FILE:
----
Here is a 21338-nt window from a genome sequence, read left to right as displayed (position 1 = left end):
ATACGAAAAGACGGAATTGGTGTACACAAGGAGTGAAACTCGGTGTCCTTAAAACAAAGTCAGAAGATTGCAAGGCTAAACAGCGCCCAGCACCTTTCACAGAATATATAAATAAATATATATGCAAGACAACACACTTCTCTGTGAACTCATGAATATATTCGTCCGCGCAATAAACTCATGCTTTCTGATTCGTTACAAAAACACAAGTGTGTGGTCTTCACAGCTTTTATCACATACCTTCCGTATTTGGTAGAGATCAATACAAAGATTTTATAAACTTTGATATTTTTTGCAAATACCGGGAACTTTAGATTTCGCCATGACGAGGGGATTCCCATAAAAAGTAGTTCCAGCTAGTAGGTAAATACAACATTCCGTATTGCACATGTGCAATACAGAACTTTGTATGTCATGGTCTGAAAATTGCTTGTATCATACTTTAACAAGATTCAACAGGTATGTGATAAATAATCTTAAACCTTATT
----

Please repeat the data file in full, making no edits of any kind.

Here is a 21338-nt window from a genome sequence, read left to right as displayed (position 1 = left end):
ATACGAAAAGACGGAATTGGTGTACACAAGGAGTGAAACTCGGTGTCCTTAAAACAAAGTCAGAAGATTGCAAGGCTAAACAGCGCCCAGCACCTTTCACAGAATATATAAATAAATATATATGCAAGACAACACACTTCTCTGTGAACTCATGAATATATTCGTCCGCGCAATAAACTCATGCTTTCTGATTCGTTACAAAAACACAAGTGTGTGGTCTTCACAGCTTTTATCACATACCTTCCGTATTTGGTAGAGATCAATACAAAGATTTTATAAACTTTGATATTTTTTGCAAATACCGGGAACTTTAGATTTCGCCATGACGAGGGGATTCCCATAAAAAGTAGTTCCAGCTAGTAGGTAAATACAACATTCCGTATTGCACATGTGCAATACAGAACTTTGTATGTCATGGTCTGAAAATTGCTTGTATCATACTTTAACAAGATTCAACAGGTATGTGATAAATAATCTTAAACCTTATT